What exactly is anchoring in negotiation, and how does it play out at the bargaining table?
Consider this anchoring bias example from Harvard Business School and Harvard Law School faculty member Guhan Subramanian. While running a negotiation simulation in one of his classes, Subramanian noticed that one student spent a considerable amount of time explaining why $10.69 per hour would be an impossible wage rate to offer the student’s counterpart. The final deal price? $10.69 per hour.
Now try to imagine that you are about to enter a job interview hoping for a salary of $75,000, based on your past experience and industry standards. If you are only offered a salary of $45,000, you may find yourself making a counteroffer of $55,000—which is far less than you think that you are worth. Due to the other party’s first offer, the possibilities for an agreement have narrowed in your mind.
What is the Anchoring Bias?
A well-known cognitive bias in negotiation and in other contexts, the anchoring bias describes the common tendency to give too much weight to the first number put forth in a discussion and then inadequately adjust from that starting point, or the “anchor.” We even fixate on anchors when we know they are irrelevant to the discussion at hand.
Economists Amos Tversky and Daniel Kahneman first documented the anchoring bias in an experiment involving a roulette wheel marked with integers ranging from 0 to 100. Each participant witnessed a spin of the roulette wheel. They were then asked whether they thought that the percentage of United Nations member countries that was from Africa was greater or smaller than the number spun on the wheel. Next, they were asked to make an estimation of the true percentage.
Participants who saw the wheel stop on the number 10 guessed, on average, that the actual percentage of African countries belonging to the United Nations was 25%. By contrast, those who saw the wheel stop on the number 65 guessed, on average, that the percentage from Africa was 45%. In the experiment, a clearly random number nonetheless had a dramatic impact on people’s judgments.
Even experts, such as real estate agents, can be powerfully affected by anchors in negotiation, research shows. Why are anchors so effective? When conditions are uncertain, high anchors draw our attention to the positive qualities of the item or individual (as in the case of a salary negotiation) being discussed, and low anchors draw attention to flaws, according to Columbia Business School professor Adam Galinsky.
Dropping Effective Anchors
Research on the anchoring bias has shown that negotiators may be able to gain an edge by making the first offer and anchoring the discussion in their favor. The decision of whether to make the first offer generally should be based on two factors: your knowledge of the zone of possible agreement, or ZOPA—that is, the range of options that should be acceptable to both sides—and your assessment of the other side’s knowledge of the ZOPA.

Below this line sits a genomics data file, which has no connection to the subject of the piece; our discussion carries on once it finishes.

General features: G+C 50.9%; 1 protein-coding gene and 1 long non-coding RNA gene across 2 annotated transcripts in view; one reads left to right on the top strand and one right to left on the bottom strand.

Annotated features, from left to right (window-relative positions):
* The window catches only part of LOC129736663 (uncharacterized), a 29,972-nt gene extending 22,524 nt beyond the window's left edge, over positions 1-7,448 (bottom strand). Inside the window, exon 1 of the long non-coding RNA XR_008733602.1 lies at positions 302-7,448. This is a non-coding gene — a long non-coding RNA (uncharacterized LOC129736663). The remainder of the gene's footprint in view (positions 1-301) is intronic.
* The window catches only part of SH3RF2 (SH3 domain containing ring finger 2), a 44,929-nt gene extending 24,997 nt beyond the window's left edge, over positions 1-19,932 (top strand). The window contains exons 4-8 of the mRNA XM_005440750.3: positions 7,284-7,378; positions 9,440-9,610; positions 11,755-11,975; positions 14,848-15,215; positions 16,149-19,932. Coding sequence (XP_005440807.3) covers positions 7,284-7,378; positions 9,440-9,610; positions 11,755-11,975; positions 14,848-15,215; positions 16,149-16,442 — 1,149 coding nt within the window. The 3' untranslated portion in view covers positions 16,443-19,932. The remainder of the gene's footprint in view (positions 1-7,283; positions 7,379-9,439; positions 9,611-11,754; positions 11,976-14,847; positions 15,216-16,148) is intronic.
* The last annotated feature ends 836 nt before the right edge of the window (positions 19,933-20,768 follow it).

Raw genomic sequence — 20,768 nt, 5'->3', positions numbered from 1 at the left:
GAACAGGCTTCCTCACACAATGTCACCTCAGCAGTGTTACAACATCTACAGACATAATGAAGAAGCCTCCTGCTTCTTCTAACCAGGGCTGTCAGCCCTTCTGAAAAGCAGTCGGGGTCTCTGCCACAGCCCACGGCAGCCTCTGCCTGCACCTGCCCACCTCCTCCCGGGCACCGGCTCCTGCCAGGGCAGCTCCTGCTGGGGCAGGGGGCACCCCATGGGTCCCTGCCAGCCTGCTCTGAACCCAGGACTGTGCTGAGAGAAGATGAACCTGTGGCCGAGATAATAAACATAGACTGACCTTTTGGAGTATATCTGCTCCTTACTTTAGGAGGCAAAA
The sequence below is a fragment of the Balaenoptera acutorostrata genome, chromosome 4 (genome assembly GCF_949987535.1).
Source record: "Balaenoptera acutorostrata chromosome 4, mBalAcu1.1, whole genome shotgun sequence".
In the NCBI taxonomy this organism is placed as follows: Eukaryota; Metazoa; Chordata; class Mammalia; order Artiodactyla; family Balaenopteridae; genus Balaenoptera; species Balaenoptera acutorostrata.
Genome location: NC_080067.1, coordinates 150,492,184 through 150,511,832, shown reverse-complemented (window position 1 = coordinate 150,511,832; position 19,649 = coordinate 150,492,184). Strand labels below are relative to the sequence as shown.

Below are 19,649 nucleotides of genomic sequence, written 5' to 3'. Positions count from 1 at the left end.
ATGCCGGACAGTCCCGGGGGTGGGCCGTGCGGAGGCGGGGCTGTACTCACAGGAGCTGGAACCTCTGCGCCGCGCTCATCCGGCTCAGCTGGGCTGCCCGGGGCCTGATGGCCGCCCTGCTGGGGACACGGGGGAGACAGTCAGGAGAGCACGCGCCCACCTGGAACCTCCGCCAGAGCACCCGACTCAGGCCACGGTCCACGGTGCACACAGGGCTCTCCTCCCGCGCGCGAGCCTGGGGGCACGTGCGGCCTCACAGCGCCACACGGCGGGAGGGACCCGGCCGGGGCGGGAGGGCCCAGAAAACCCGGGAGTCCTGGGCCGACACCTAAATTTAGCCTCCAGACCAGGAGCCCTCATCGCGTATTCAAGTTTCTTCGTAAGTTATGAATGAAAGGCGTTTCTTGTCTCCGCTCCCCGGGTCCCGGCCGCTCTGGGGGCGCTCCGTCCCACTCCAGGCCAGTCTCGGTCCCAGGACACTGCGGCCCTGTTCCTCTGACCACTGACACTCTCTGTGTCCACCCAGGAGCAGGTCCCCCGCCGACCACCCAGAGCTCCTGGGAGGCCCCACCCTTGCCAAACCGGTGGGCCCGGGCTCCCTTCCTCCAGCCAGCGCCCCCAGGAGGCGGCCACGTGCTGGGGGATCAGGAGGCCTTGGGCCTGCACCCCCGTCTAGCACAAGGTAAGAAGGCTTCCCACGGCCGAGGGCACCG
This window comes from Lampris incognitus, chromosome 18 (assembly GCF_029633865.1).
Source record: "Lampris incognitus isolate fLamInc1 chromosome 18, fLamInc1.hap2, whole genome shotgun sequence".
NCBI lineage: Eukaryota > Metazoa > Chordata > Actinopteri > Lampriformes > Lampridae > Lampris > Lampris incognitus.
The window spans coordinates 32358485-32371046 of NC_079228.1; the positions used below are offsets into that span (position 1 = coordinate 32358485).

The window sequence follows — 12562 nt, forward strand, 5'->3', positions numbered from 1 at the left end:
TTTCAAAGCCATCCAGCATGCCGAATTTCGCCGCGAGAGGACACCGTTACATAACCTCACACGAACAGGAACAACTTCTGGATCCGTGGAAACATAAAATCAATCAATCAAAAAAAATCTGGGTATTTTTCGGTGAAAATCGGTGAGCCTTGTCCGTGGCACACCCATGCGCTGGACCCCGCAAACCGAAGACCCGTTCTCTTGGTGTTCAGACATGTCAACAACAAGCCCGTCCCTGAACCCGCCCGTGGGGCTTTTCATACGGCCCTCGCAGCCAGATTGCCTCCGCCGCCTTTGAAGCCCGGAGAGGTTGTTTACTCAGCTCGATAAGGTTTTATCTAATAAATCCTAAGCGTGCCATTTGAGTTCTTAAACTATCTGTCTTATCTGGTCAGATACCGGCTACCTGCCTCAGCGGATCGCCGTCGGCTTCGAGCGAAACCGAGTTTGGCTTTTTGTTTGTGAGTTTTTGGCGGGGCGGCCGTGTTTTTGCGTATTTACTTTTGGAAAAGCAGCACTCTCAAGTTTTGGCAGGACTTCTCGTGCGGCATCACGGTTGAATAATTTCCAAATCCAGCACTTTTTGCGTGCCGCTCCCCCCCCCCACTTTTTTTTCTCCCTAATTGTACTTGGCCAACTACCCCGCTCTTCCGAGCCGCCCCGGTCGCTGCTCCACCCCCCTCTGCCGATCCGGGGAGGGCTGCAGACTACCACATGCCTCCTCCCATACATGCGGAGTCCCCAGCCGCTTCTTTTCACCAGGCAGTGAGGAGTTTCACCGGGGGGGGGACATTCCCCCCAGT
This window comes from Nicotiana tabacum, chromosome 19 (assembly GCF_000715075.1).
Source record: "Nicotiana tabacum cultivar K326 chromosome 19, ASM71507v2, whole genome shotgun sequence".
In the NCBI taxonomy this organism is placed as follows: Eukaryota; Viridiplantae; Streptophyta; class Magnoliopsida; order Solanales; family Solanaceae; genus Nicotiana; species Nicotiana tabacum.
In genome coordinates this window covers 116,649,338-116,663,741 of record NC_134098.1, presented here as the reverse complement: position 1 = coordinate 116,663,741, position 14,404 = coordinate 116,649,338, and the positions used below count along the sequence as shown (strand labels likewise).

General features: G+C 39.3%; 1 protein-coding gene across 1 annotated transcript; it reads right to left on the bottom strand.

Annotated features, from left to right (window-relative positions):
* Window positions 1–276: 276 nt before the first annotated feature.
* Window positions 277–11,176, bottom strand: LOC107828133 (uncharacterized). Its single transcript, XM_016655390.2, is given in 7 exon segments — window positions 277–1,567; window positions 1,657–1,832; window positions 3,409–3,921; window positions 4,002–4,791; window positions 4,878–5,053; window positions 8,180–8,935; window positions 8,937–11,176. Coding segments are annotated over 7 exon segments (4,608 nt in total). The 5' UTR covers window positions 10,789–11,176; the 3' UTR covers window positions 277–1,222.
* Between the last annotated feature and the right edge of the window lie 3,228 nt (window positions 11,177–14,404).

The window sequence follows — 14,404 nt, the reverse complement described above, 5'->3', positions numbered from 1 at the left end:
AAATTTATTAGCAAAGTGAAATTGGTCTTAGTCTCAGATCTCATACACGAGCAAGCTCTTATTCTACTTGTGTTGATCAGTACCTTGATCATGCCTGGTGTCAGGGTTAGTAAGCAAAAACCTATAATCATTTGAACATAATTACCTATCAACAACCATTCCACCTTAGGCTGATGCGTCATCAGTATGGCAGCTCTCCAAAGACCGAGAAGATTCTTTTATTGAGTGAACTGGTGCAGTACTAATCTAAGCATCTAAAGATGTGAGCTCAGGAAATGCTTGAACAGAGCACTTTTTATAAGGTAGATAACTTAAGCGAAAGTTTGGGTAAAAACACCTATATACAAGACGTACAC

When you believe the other party likely knows more than you do about the size of the ZOPA, you will have difficulty anchoring effectively. Before dropping an anchor in such situations, arm yourself with as much information as possible.
If both sides have a strong sense of the zone of possible agreement (ZOPA), as in the case of a longtime relationship between a supplier and customer with open books, anchors are unlikely to have a strong impact.
If neither side knows much about the size of the zone of possible agreement (ZOPA), you may be able to effectively drop an anchor, though you could risk being too concessionary or too demanding.
If you know a great deal about the asset up for discussion, you can make an aggressive first offer with confidence and expect that your offer will anchor the discussion to your advantage.
Dealing with the Other Party’s Anchor
What should you do if your counterpart drops the first anchor? The first and perhaps most important step is to recognize the move, according to Subramanian.
A common mistake is to respond with a counter¬offer before defusing the other side’s anchor in negotiation. If someone opens with $100, and you want to counter with $50, before presenting your number you need to make clear that $100 is simply unacceptable.
Defuse the anchor clearly and forcefully: “I’m not trying to play games with you, but we are miles apart on price.” If you don’t defuse the anchor first, you are suggesting that $100 is well within the bargaining zone.
After defusing the anchor, move quickly to your counterproposal, with the caveat that mentioning the anchor explicitly and repeatedly might validate it. Then, when making a counteroffer, be sure to explain why it is fair and justifiable.
How do you react if someone drops the first anchor in a negotiation? Share your bargaining table tips in the comments.